In or­der to avoid such trau­matic sit­u­a­tions, it is best ad­vised to note down all im­por­tant de­tails of the new maid whom you wish to hire. Be­fore start­ing work, every lady em­ployer should seek copies of the maid’s Aad­har card, her hus­band’s driv­ing li­cence, other per­son­ally iden­ti­fi­ably doc­u­ments, per­ma­nent res­i­dence proof, con­tact num­bers of the maid, her im­me­di­ate fam­ily, etc. While most maids de­sist and strongly op­pose to part with such per­sonal in­for­ma­tion (for rea­sons best known to them), those who are hell bent on get­ting work will pro­duce some if not all of th­ese doc­u­ments, thereby show­ing their ea­ger­ness to work with hon­esty be­ing their virtue.

The em­ployer should most cer­tainly ask the lo­cal po­lice sta­tion to get the maid po­lice ver­i­fied in the em­ployer’s pres­ence, and even­tu­ally be handed over a copy of the duly filled and signed po­lice ver­i­fi­ca­tion form that the maid has filled, or told the lo­cal po­lice­man to fill, cit­ing her il­lit­er­acy. Af­ter re­ceiv­ing a copy of the form, it is then the duty of the em­ployer to re­peat­edly fol­low up with the po­lice­men de­mand­ing them to do a thor­ough back­ground check on the in­for­ma­tion that has been pro­vided by the maid.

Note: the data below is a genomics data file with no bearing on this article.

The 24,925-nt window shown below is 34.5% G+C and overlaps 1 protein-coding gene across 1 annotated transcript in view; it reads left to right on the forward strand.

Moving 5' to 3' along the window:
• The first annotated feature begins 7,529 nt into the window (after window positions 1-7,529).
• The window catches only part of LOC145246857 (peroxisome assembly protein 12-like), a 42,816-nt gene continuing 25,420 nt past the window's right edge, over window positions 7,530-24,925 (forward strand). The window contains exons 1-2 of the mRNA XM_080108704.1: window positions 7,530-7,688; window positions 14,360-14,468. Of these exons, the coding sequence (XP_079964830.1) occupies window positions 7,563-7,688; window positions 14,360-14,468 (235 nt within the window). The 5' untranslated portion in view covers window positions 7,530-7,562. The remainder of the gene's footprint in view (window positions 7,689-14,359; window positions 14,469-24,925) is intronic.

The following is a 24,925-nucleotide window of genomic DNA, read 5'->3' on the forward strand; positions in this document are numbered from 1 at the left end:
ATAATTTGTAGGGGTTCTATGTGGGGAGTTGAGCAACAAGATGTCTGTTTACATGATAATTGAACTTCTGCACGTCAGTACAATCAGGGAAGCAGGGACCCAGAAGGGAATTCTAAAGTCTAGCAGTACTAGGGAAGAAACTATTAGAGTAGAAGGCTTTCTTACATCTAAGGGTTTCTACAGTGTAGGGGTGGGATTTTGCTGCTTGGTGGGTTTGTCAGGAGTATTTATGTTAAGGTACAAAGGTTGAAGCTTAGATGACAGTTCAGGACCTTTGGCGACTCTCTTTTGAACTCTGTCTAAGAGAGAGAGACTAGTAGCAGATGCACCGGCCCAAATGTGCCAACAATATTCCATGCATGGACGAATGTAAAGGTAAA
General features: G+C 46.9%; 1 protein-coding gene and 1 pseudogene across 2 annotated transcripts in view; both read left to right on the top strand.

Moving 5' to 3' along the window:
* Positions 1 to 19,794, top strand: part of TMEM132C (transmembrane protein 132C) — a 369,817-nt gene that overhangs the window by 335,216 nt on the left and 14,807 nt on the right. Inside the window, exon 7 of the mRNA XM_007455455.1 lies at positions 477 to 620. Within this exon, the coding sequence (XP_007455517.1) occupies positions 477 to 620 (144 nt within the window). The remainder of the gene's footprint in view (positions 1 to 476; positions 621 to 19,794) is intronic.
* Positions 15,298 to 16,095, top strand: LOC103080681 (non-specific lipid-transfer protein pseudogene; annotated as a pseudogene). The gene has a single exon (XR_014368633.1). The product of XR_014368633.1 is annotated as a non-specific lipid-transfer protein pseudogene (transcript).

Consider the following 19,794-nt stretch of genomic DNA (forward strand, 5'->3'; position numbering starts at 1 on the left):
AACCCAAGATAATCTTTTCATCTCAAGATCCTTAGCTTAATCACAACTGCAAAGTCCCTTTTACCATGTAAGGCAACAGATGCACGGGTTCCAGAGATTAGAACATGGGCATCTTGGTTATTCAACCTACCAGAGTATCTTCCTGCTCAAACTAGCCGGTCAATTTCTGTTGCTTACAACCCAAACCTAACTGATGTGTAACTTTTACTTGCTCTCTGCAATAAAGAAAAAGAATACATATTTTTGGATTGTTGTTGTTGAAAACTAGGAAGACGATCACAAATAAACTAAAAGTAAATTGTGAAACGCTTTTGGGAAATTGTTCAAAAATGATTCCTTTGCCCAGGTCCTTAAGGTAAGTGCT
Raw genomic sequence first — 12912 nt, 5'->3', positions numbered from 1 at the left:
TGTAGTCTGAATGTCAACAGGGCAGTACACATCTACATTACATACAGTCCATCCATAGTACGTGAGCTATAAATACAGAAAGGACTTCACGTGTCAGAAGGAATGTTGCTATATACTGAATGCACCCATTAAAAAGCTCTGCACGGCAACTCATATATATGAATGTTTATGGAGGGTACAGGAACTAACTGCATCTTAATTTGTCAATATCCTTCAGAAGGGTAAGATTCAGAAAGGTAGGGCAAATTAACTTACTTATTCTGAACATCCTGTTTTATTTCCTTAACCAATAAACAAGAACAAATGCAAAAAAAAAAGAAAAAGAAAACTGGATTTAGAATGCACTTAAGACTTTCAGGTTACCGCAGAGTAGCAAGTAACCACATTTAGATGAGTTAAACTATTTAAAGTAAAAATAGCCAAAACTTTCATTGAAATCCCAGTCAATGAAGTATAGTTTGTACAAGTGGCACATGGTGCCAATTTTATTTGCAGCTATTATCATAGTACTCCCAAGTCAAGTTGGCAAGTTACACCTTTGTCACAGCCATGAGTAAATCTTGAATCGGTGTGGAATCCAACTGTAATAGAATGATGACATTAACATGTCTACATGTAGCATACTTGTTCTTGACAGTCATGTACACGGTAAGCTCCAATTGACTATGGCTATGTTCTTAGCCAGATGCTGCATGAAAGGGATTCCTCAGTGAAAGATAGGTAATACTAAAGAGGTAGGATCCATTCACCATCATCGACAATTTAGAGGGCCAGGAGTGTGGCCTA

Man­ner­isms

Though most em­ploy­ers feel that if a maid has been em­ployed by them, it gives them un­due lever­age to ill-treat, ver­bally abuse, threaten, and ha­rass the maid in or­der to ex­tract work out of her to the fullest, you must not for­get that even if the maid is your ser­vant and she serves you, you, how­ever, do not own her.

One must not ig­nore the fact that the maids who come to work in your houses – be it your lav­ish apart­ments or fancy bungalows and man­sions – are mostly women who live in ex­treme poverty and fi­nan­cial dif­fi­cul­ties. Th­ese women who dou­ble as do­mes­tic maids are liv­ing lives which are ab­so­lutely in­com­pre­hen­si­ble to the ed­u­cated, wealthy, and mostly self-ob­sessed up­per classes. Ur­ban and ru­ral poverty to­day is one of In­dia’s great­est dis­graces and a slap in the face of all gov­ern­ments that have

IN­TER­VIEW­ING NEW MAIDS HELPS TO A LARGE EX­TENT IN UN­DER­STAND­ING THE WAY IN WHICH THEY SPEAK TO THEIR TO-BE EM­PLOY­ERS AND IF AT ALL THEY FOL­LOW THE CON­CEPTS OF SHOW­ING RE­SPECT AND SPEAK­ING PO­LITELY.

come and gone. Do­mes­tic maids there­fore have a lot to deal with in terms of run­ning their own house­holds as also their pro­fes­sional house­holds where they work.

Con­vers­ing in pleas­ant tones there­fore is a great tool to see to it that your maid does her chores ef­fi­ciently and aptly.